KW: I don't know what you think about Weezer (I'm a fan) but Rivers Cuomo has said of their 2nd album Pinkerton, "It's like getting really drunk at a party and spilling your guts in front of everyone and feeling incredibly great and cathartic about it, and then waking up the next morning and realizing what a complete fool you made of yourself." [quote from Entertainment Weekly May 25, 2001].

Joni Mitchell only made one Blue. . .right? She said, "The Blue album, there's hardly a dishonest note in the vocals. At that period of my life, I had no personal defenses. I felt like a cellophane wrapper on a pack of cigarettes. I felt like I had absolutely no secrets from the world and I couldn't pretend in my life to be strong. Or to be happy." [from a 1979 Rolling Stone interview]

I'm assuming that these quotes aren't related to your own experience with song writing but this is a roundabout way to get you to talk about what's driving your own songwriting when you feel like you're at your best. . .can you talk a little about it?

DW: My songwriting at its best is probably not about straight-up storytelling. I do know what they mean about spilling your guts and then being embarrassed. I don’t know that I think about lyrics in terms of honest or dishonest. What is a dishonest lyric? But again this was the big difference with writing a book, where I had to figure out what I thought about certain things and express myself clearly and honestly.

KM: I like the turn of phrase in the song Black Postcards:

If I had to do it all again - I wouldn't. . .
Throw it all away

These words can really be read in a number of ways - especially in performance - either you wouldn't do it all again. . .or you wouldn't throw it all away. Or the phrase "Throw it all away" can just be seen as a call against nostalgia and sentimentality - and then the long outro of the live performance suggests a setting aside of thinking and a surrender to the moment perhaps? I know that the song isn't really related to the book directly but can you riff on the song Black Postcards a bit in that context?

DW: My sister sent me that line, or something similar at any rate - if I had to do it all again I wouldn’t - it was by a poet that she liked, I think it might have been John Berryman [The line is from a poem by John Berryman called Dream Song 28: Snow Line - “If I had to do the whole thing over again/I wouldn't.” - KM]. This is a useful technique, and Bob Dylan talks about it, you take one line from someone else’s song but then write your own song around it. “Throw it all away” was one of those things that came out of my mouth when I was singing along to the riff, trying to write lyrics, and then I never did replace them, and maybe it was a nod toward my friend Angel’s terrific song “I Threw It Away” [Angel Corpus Christi’s song is covered on Dean and Britta’s 2003 album L’Aventura]. I don’t know if I was talking about my marriage or the experience of being in a band or a bit of both. On the final Luna tour I found myself onstage singing “I have dreamed an empty dream” which seemed to be about the band winding down (though that’s certainly not really how I think of my years in Luna). I watch the Luna documentary now, and I think it’s a really beautiful and evocative film, but it’s hard for me to watch myself going a little crazy, persuading myself that the band situation has become intolerable, because maybe you have to make a case in your own mind that it is intolerable - in order to summon the strength to get out of a relationship.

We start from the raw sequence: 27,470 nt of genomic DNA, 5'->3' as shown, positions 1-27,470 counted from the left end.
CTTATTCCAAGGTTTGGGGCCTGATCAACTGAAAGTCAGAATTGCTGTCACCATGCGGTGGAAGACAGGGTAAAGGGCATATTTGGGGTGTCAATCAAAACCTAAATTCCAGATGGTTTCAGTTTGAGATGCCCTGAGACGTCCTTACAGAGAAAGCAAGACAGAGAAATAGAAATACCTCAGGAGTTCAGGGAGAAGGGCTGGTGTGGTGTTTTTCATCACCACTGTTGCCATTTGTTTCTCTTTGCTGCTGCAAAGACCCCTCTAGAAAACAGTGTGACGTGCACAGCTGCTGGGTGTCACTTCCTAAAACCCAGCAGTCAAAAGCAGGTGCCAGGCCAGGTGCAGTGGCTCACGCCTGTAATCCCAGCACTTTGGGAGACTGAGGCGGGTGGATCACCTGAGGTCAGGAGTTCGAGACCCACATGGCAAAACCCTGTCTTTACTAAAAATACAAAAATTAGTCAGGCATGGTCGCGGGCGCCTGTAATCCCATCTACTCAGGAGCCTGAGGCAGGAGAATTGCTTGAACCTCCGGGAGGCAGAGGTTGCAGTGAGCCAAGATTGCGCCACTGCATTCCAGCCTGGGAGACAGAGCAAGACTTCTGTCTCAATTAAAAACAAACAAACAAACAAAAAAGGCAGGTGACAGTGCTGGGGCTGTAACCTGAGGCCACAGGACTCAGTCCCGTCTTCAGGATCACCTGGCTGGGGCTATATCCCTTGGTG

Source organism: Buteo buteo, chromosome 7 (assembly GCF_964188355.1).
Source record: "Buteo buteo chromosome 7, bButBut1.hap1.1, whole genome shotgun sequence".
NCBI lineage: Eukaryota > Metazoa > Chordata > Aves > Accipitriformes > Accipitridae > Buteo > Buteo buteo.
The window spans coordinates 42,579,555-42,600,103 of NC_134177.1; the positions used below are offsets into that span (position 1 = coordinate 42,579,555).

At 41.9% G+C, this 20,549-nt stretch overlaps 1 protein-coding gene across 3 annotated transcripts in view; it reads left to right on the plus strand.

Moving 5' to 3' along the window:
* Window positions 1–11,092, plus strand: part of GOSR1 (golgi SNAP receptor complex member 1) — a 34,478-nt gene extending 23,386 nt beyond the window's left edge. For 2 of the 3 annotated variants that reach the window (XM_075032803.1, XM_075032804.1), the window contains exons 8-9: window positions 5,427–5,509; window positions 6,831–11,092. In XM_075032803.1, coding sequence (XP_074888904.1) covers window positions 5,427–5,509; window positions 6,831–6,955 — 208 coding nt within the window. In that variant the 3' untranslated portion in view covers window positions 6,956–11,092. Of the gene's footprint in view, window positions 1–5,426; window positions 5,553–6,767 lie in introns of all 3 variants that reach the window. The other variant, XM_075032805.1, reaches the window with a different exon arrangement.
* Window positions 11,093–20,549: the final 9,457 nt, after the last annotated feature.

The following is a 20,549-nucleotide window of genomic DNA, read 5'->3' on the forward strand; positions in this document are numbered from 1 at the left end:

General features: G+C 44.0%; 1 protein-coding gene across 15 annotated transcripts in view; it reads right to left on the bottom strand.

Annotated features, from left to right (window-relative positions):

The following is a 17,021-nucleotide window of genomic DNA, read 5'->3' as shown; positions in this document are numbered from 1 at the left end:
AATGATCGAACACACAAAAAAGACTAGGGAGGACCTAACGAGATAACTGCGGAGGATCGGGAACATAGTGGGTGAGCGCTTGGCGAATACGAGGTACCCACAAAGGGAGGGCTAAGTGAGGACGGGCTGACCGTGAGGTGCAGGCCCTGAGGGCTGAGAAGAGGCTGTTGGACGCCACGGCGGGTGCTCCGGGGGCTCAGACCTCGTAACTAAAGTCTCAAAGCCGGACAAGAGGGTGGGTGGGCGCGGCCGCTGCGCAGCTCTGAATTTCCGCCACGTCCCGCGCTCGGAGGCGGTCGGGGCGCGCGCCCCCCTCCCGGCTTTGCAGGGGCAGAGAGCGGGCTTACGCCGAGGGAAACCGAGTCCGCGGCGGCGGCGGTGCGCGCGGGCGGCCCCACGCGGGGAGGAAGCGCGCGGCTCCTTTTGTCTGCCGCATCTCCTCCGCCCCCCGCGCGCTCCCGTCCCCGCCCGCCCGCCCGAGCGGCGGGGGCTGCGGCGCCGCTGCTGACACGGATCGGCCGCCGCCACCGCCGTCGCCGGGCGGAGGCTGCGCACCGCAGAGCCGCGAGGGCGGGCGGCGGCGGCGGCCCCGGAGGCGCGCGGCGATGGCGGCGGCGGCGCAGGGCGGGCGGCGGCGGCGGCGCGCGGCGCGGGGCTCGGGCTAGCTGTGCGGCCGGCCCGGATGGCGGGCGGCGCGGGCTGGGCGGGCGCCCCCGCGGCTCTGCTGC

KM: Can you talk about some positive experiences you've had related to the release of the book? Are there things in there that touched people in ways you hadn't anticipated?

DW: I’ve really liked hearing from other musicians, such as yourself, that the book spoke to them too. Getting praise from other musicians that I respect has always been worth more to me than a review in Spin Magazine.

Thanks to Dean for the time and the exclusive photos!

The shot of Dean with Flava Flav was taken by Justin Harwood, the shot of Dean in front of “Exterior Sheeting” was taken by Britta Phillips and the donut shot was taken by Lara Meyerratken.